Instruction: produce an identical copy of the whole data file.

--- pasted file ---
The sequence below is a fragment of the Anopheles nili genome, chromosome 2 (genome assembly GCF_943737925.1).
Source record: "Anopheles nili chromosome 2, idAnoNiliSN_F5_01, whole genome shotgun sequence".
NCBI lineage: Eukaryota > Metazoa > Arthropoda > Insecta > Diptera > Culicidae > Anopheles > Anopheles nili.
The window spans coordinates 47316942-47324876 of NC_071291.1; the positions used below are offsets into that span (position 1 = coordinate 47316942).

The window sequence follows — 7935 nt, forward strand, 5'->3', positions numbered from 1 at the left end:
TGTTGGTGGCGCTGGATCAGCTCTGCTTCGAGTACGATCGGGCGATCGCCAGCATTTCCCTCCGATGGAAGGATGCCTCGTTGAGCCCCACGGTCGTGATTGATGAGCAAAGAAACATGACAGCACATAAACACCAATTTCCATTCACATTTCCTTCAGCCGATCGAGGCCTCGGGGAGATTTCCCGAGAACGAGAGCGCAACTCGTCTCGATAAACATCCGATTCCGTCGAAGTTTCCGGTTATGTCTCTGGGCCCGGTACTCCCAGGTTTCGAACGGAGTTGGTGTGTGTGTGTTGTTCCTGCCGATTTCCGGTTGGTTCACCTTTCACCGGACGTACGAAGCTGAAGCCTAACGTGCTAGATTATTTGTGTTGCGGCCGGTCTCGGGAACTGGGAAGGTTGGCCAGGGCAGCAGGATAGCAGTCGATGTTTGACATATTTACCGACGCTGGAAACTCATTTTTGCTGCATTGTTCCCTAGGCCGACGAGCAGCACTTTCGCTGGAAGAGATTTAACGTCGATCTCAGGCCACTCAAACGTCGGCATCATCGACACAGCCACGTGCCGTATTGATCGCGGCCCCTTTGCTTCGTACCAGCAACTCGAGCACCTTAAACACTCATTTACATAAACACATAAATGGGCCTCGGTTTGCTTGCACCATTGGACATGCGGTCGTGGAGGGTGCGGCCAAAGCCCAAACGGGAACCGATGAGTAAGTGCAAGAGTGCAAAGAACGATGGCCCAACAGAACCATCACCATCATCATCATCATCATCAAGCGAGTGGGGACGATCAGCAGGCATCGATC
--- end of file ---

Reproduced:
The sequence below is a fragment of the Anopheles nili genome, chromosome 2 (genome assembly GCF_943737925.1).
Source record: "Anopheles nili chromosome 2, idAnoNiliSN_F5_01, whole genome shotgun sequence".
NCBI lineage: Eukaryota > Metazoa > Arthropoda > Insecta > Diptera > Culicidae > Anopheles > Anopheles nili.
The window spans coordinates 47316942-47324876 of NC_071291.1; the positions used below are offsets into that span (position 1 = coordinate 47316942).

The window sequence follows — 7935 nt, forward strand, 5'->3', positions numbered from 1 at the left end:
TGTTGGTGGCGCTGGATCAGCTCTGCTTCGAGTACGATCGGGCGATCGCCAGCATTTCCCTCCGATGGAAGGATGCCTCGTTGAGCCCCACGGTCGTGATTGATGAGCAAAGAAACATGACAGCACATAAACACCAATTTCCATTCACATTTCCTTCAGCCGATCGAGGCCTCGGGGAGATTTCCCGAGAACGAGAGCGCAACTCGTCTCGATAAACATCCGATTCCGTCGAAGTTTCCGGTTATGTCTCTGGGCCCGGTACTCCCAGGTTTCGAACGGAGTTGGTGTGTGTGTGTTGTTCCTGCCGATTTCCGGTTGGTTCACCTTTCACCGGACGTACGAAGCTGAAGCCTAACGTGCTAGATTATTTGTGTTGCGGCCGGTCTCGGGAACTGGGAAGGTTGGCCAGGGCAGCAGGATAGCAGTCGATGTTTGACATATTTACCGACGCTGGAAACTCATTTTTGCTGCATTGTTCCCTAGGCCGACGAGCAGCACTTTCGCTGGAAGAGATTTAACGTCGATCTCAGGCCACTCAAACGTCGGCATCATCGACACAGCCACGTGCCGTATTGATCGCGGCCCCTTTGCTTCGTACCAGCAACTCGAGCACCTTAAACACTCATTTACATAAACACATAAATGGGCCTCGGTTTGCTTGCACCATTGGACATGCGGTCGTGGAGGGTGCGGCCAAAGCCCAAACGGGAACCGATGAGTAAGTGCAAGAGTGCAAAGAACGATGGCCCAACAGAACCATCACCATCATCATCATCATCATCAAGCGAGTGGGGACGATCAGCAGGCATCGATC